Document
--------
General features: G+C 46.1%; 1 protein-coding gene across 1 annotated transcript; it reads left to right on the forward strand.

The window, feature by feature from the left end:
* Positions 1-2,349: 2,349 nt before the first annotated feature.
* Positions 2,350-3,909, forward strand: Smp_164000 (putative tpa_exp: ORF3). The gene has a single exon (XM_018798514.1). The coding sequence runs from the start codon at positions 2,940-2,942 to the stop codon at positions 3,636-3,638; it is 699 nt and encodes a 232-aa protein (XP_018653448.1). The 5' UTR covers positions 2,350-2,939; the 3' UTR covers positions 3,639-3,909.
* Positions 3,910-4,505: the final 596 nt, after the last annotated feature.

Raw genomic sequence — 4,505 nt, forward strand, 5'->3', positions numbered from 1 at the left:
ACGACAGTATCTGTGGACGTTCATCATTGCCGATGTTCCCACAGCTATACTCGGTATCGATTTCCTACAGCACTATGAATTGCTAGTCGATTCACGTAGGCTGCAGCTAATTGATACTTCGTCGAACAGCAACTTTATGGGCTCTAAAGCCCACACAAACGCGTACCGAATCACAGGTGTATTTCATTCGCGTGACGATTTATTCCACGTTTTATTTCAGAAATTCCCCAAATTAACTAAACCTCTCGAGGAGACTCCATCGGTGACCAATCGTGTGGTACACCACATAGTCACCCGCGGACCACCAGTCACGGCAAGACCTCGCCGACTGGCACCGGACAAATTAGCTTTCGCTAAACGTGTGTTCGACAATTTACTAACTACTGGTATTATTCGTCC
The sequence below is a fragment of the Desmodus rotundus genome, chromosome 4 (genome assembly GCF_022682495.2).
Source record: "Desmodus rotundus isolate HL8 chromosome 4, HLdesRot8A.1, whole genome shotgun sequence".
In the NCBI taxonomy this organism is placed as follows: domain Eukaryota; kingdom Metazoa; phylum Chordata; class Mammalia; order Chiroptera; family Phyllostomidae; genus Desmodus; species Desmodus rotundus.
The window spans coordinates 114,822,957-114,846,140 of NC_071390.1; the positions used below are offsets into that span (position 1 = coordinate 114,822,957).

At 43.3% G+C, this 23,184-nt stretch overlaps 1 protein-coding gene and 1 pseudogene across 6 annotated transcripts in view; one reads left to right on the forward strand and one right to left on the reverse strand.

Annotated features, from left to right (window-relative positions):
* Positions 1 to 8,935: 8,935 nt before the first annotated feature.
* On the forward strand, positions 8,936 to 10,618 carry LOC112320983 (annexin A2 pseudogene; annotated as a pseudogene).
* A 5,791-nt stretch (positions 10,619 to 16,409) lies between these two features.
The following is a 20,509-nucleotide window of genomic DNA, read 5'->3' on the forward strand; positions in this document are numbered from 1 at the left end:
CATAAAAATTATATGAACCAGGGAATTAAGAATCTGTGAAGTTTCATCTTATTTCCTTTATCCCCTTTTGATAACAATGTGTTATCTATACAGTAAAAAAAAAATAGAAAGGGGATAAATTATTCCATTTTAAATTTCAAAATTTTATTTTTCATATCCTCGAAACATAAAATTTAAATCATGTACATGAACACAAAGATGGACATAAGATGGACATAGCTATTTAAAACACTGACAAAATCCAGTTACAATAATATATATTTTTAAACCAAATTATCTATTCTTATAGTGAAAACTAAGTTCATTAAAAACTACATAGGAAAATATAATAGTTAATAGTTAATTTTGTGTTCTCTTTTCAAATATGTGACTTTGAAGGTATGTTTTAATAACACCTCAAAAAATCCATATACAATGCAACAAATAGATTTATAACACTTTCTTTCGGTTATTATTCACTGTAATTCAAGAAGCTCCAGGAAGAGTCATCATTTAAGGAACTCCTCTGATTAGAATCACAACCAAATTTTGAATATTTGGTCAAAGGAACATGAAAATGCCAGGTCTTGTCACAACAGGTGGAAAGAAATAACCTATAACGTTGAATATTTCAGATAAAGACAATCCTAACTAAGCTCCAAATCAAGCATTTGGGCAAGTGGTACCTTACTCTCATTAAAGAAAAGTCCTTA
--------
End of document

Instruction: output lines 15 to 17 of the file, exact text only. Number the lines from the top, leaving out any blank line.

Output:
* On the forward strand, positions 8,936 to 10,618 carry LOC112320983 (annexin A2 pseudogene; annotated as a pseudogene).
* A 5,791-nt stretch (positions 10,619 to 16,409) lies between these two features.
The following is a 20,509-nucleotide window of genomic DNA, read 5'->3' on the forward strand; positions in this document are numbered from 1 at the left end: